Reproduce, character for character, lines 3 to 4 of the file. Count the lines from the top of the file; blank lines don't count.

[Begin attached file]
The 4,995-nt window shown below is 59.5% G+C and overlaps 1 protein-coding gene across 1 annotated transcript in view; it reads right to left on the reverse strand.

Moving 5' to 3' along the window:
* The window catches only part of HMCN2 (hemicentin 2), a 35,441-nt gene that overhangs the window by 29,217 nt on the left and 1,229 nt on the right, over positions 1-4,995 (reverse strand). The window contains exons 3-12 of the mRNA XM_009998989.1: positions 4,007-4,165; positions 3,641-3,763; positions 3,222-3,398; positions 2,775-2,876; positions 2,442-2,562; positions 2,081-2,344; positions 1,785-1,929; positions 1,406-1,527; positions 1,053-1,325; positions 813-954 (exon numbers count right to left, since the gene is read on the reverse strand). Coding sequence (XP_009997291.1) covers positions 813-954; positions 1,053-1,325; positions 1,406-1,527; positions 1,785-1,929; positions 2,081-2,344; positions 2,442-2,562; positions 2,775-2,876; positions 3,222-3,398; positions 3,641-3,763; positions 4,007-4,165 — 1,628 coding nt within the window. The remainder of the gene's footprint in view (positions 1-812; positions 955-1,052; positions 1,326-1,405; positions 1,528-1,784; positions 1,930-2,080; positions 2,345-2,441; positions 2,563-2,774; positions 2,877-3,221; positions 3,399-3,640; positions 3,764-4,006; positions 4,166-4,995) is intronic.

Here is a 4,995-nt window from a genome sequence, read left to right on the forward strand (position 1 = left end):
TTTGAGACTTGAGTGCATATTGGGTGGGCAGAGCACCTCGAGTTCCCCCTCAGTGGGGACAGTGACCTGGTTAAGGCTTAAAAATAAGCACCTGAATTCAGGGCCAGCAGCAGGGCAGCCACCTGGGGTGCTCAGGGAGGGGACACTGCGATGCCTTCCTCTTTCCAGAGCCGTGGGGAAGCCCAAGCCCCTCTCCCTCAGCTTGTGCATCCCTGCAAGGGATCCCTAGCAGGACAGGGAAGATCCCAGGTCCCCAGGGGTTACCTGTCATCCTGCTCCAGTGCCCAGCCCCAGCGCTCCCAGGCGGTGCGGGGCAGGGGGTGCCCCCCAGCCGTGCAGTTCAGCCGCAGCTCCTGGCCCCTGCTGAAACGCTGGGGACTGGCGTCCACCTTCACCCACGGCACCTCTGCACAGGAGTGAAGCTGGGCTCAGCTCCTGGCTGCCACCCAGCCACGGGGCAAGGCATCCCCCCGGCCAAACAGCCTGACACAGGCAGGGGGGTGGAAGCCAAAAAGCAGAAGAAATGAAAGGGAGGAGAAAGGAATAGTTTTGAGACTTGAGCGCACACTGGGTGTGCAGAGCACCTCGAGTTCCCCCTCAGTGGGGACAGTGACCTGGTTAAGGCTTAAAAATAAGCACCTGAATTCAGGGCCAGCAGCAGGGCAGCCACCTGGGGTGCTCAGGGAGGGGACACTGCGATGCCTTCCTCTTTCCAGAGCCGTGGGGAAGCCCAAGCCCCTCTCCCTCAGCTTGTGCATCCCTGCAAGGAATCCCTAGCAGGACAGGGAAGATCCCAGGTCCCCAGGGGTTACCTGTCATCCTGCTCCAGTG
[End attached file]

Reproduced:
* The window catches only part of HMCN2 (hemicentin 2), a 35,441-nt gene that overhangs the window by 29,217 nt on the left and 1,229 nt on the right, over positions 1-4,995 (reverse strand). The window contains exons 3-12 of the mRNA XM_009998989.1: positions 4,007-4,165; positions 3,641-3,763; positions 3,222-3,398; positions 2,775-2,876; positions 2,442-2,562; positions 2,081-2,344; positions 1,785-1,929; positions 1,406-1,527; positions 1,053-1,325; positions 813-954 (exon numbers count right to left, since the gene is read on the reverse strand). Coding sequence (XP_009997291.1) covers positions 813-954; positions 1,053-1,325; positions 1,406-1,527; positions 1,785-1,929; positions 2,081-2,344; positions 2,442-2,562; positions 2,775-2,876; positions 3,222-3,398; positions 3,641-3,763; positions 4,007-4,165 — 1,628 coding nt within the window. The remainder of the gene's footprint in view (positions 1-812; positions 955-1,052; positions 1,326-1,405; positions 1,528-1,784; positions 1,930-2,080; positions 2,345-2,441; positions 2,563-2,774; positions 2,877-3,221; positions 3,399-3,640; positions 3,764-4,006; positions 4,166-4,995) is intronic.

Here is a 4,995-nt window from a genome sequence, read left to right on the forward strand (position 1 = left end):